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1. The Review of Metaphysics: Volume > 63 > Issue: 3
David James Fichte on the Vocation of the Scholar and the (Mis)use of History
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In his early Some Lectures concerning the Scholar’s Vocation, J. G. Fichte developed an account of the social role of the scholar.  This role concerns the task of furthering human culture and progress, which Fichte considers to be a moral duty for the scholar.  In these lectures, Fichte also outlined the capabilities and knowledge that the scholar needs in order to be able to fulfill the task in question, including the possession of historical knowledge.   The article argues that the later Addresses to the German Nation represent an attempt on Fichte’s part to realize his earlier conception of the scholar’s vocation, because these addresses aim to help usher in a new, superior epoch in human history.  Particular attention is paid to the use that Fichte makes of history in them.  In effect, he instrumentalizes history, and justifies his doing this in terms of a higher purpose and the ‘merely’ empirical status of historical fact and evidence.  This use of history is compared to some things that Nietzsche has to say about history in his essay On the Uses and Disadvantages of History for Life; and it invites questions concerning the possible dangers of such a use of history and its compatibility with Fichte’s idea that the vocation of the scholar is a moral one.
2. The Review of Metaphysics: Volume > 63 > Issue: 3
François Jaran Heidegger’s Kantian Reading of Aristotle’s Theologike Episteme
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During the decade of the 1920s, Martin Heidegger tried to show that a series of unsolved problems was to be found in Aristotle. Besides the problem of being, Heidegger also highlighted the traditional misinterpretations of Aristotle’s problem of the world, which had always understood it as an antecedent of a religious question. Heidegger believed it was still possible to ‘retrieve’ this basic metaphysical problem and sought help from Kant’s concept of a ‘transcendental ideal’ to show that Aristotle’s concept of the divine was the basis of a reflection on the world and not of a theological science. Interpreting Aristotle’s Metaphysics from this Kantian perspective, Heidegger brought new insights into the history of metaphysics and revealed an untapped field of questions for contemporary metaphysics.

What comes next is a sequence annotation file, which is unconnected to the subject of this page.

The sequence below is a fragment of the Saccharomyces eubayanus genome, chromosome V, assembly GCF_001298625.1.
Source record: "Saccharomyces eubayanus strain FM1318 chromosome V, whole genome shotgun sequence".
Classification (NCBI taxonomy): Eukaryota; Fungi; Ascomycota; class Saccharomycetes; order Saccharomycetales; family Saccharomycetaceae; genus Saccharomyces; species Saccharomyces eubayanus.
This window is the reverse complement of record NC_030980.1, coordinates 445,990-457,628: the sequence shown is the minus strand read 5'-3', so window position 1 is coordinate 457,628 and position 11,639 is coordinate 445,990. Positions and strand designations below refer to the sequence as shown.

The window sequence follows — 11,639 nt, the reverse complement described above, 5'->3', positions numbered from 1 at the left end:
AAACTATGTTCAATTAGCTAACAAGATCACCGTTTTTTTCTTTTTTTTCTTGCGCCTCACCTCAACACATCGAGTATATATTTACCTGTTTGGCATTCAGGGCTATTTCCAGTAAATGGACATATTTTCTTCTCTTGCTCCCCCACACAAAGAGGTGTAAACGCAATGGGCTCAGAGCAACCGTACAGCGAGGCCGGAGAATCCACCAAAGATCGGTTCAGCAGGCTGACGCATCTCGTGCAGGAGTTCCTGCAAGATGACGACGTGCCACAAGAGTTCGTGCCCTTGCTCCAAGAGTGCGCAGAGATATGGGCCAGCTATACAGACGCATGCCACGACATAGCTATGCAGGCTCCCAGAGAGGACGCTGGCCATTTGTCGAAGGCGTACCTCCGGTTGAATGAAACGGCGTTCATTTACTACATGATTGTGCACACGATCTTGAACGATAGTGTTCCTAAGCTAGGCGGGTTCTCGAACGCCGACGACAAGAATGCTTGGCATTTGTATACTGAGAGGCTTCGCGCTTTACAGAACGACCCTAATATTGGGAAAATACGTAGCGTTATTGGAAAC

3. The Review of Metaphysics: Volume > 63 > Issue: 3
Hugo Eduardo Herrera Salomon Maimon’s Commentary on the Subject of the Given in Immanuel Kant’s Critique of Pure Reason
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The article approaches Salomon Maimon’s reinterpretation of the notions of the thing in itself and the given within the framework of criticism. For Maimon they do not refer to a transcendence that is directly unattainable by knowledge. In this attempt, he tries to explain the given on the basis of the action of constitutive understanding. With this, he triggers the passage from transcendental Kantian philosophy to the idealism of Fichte. Nonetheless, his position faces the subsequent problem of explaining how the constitution of the given from understanding (infinite) can become compatible with the criticism it takes on. On affirming that an uncognoscible item is the basis of knowledge, namely, infinite understanding, he set aside the explanation of knowledge in terms of what is revealed in it and in doing so would be resorting to external uncognoscible conditions.
4. The Review of Metaphysics: Volume > 63 > Issue: 3
Alexander S. Duff Stanley Rosen’s Critique of Leo Strauss
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5. The Review of Metaphysics: Volume > 63 > Issue: 3
Michael Pakaluk The Ultimate Final Argument
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book reviews
6. The Review of Metaphysics: Volume > 63 > Issue: 3
Kenneth J. Rolling, Staff Summaries and Comments
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7. The Review of Metaphysics: Volume > 63 > Issue: 3
Reviewer Index
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8. The Review of Metaphysics: Volume > 63 > Issue: 3
Abstracts
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9. The Review of Metaphysics: Volume > 63 > Issue: 3
V. Bradley Lewis In Memoriam: Ralph M. McInerny 1929-2010
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10. The Review of Metaphysics: Volume > 63 > Issue: 3
Announcements
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